The mayor of Ukraine’s capital, Kyiv, has said that Russian forces will “never ever” be able to enter the city and that citizens will fight and “never give up” amid a Russian troop advance on the capital.
Vitali Klitschko’s comments on Monday came hours after one person was reported killed and a dozen others wounded when an apartment block in northern Kyiv was hit by what is believed to be artillery shelling.
“I feel so bad, as every Ukrainian citizen, because nobody feels safe right now in Ukraine,” Klitschko told Al Jazeera.
“The Russian propaganda … explains they target only military forces,” he said. “Today, we have pictures of [civilian] buildings where very peaceful people lived, was destroyed.”
The attack destroyed apartments on several floors, damaging both the front and back sides of the residential structure.
“People died, many injured … Kyiv is not the first one,” Klitschko said, referencing other Ukrainian cities that have been subject to Russian shelling – such as the port city of Mariupol.
“We have a lot of experience in the past couple of weeks with Russian aggression,” he said.
Ukrainian authorities say the besieged city of Mariupol has been subject to relentless bombardment since Russian troops surrounded it on March 2.
Since then, the roughly 400,000 people who remain in Mariupol have been left without access to water, food and medicine. Heat and phone services – and electricity in many areas – have been cut.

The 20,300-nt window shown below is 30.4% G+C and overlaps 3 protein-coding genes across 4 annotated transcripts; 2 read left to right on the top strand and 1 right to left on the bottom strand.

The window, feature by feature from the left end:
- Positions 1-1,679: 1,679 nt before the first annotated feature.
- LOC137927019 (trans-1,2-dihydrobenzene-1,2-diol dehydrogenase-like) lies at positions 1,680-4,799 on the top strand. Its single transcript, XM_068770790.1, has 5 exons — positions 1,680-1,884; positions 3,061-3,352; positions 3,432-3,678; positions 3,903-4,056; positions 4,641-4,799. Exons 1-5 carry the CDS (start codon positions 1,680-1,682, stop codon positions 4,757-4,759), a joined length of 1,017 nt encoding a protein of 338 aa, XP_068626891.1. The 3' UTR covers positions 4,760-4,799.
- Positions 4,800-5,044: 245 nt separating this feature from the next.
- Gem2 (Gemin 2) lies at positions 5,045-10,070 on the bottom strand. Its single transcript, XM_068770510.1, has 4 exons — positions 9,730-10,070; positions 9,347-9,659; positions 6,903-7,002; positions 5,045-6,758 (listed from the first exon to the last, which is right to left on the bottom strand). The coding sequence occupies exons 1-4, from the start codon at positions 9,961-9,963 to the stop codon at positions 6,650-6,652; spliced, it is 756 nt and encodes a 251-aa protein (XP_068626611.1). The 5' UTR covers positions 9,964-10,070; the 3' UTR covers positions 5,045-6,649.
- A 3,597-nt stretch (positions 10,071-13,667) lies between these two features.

‘We’re ready to fight’
In Kyiv, Klitschko said Russia’s goal was to bring “panic to the city”. “We will never give up, we will fight,” he said.
“Russians killed our children, destroyed our buildings, destroyed our city, we’re ready to fight … and defend our city.”
Klitschko said he believed the Ukrainian forces would continue to repel Russian attempts to enter Kyiv, even as they edge closer to the heart of the capital.
“Never ever will Russians come to our city. I promise that as the mayor of Kyiv, and I told the people, the citizens, I told everyone [that],” he said.
The United Nations has said at least 596 civilians have died since Russia’s invasion began on February 24, but it believed the real toll is much higher since it has not yet been able to corroborate reports from areas where hostilities are continuing.
Russia has denied targeting civilians, describing its actions as a “special operation” to demilitarise and “de-Nazify” Ukraine. Ukraine and Western allies call this a baseless pretext for a war of choice.
Meanwhile, the United States and NATO have been urgently shipping weapons into Ukraine, sending anti-tank weapons and Stinger surface-to-air missiles, among other weapons.
The Western arms deliveries have been vital in enabling Ukrainians to fight Russian forces so far.
“Everyone … from every profession, is prepared to take up weapons and ready to defend our future,” Klitschko said.
“We defend the principles, we defend the same values, it’s very important now to help Ukraine … because this war can touch anyone, not just in Europe,” he said.
Ukraine has repeatedly called on the US-led alliance to enforce a no-fly zone over the country, saying it is necessary to protect civilians under Russian shelling.
But Western allies have ruled out a no-fly zone, saying they want to avoid a direct military confrontation with Russia.
If NATO cannot provide Ukraine with a no-fly zone status, Klitschko urged the world for additional military assistance.
“Please, give us modern weapons … and we, by ourselves, will close the air above our heads,” he said.